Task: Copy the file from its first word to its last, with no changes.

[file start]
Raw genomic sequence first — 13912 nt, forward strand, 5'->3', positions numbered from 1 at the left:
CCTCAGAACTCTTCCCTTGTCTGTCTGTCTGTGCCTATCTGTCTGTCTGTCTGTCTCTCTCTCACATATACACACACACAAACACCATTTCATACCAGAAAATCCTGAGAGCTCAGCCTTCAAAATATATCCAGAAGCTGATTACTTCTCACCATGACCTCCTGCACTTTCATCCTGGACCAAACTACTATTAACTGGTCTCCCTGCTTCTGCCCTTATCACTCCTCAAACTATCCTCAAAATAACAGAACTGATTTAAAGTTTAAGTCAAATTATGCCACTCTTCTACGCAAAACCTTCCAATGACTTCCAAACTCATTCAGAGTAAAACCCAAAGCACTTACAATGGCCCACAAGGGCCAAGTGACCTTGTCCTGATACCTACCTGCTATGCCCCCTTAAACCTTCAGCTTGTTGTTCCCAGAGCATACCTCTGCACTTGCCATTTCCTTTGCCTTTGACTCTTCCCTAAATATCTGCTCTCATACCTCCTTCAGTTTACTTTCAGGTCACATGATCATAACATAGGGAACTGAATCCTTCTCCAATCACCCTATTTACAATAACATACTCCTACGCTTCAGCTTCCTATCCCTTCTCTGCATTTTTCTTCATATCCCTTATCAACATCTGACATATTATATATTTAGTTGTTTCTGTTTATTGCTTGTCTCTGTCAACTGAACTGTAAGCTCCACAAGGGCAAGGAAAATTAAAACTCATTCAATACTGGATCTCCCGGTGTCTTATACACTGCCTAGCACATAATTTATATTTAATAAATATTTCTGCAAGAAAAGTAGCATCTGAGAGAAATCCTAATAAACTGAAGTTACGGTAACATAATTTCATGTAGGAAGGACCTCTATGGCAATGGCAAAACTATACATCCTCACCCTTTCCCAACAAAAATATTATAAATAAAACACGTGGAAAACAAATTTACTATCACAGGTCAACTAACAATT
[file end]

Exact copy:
Raw genomic sequence first — 13912 nt, forward strand, 5'->3', positions numbered from 1 at the left:
CCTCAGAACTCTTCCCTTGTCTGTCTGTCTGTGCCTATCTGTCTGTCTGTCTGTCTCTCTCTCACATATACACACACACAAACACCATTTCATACCAGAAAATCCTGAGAGCTCAGCCTTCAAAATATATCCAGAAGCTGATTACTTCTCACCATGACCTCCTGCACTTTCATCCTGGACCAAACTACTATTAACTGGTCTCCCTGCTTCTGCCCTTATCACTCCTCAAACTATCCTCAAAATAACAGAACTGATTTAAAGTTTAAGTCAAATTATGCCACTCTTCTACGCAAAACCTTCCAATGACTTCCAAACTCATTCAGAGTAAAACCCAAAGCACTTACAATGGCCCACAAGGGCCAAGTGACCTTGTCCTGATACCTACCTGCTATGCCCCCTTAAACCTTCAGCTTGTTGTTCCCAGAGCATACCTCTGCACTTGCCATTTCCTTTGCCTTTGACTCTTCCCTAAATATCTGCTCTCATACCTCCTTCAGTTTACTTTCAGGTCACATGATCATAACATAGGGAACTGAATCCTTCTCCAATCACCCTATTTACAATAACATACTCCTACGCTTCAGCTTCCTATCCCTTCTCTGCATTTTTCTTCATATCCCTTATCAACATCTGACATATTATATATTTAGTTGTTTCTGTTTATTGCTTGTCTCTGTCAACTGAACTGTAAGCTCCACAAGGGCAAGGAAAATTAAAACTCATTCAATACTGGATCTCCCGGTGTCTTATACACTGCCTAGCACATAATTTATATTTAATAAATATTTCTGCAAGAAAAGTAGCATCTGAGAGAAATCCTAATAAACTGAAGTTACGGTAACATAATTTCATGTAGGAAGGACCTCTATGGCAATGGCAAAACTATACATCCTCACCCTTTCCCAACAAAAATATTATAAATAAAACACGTGGAAAACAAATTTACTATCACAGGTCAACTAACAATT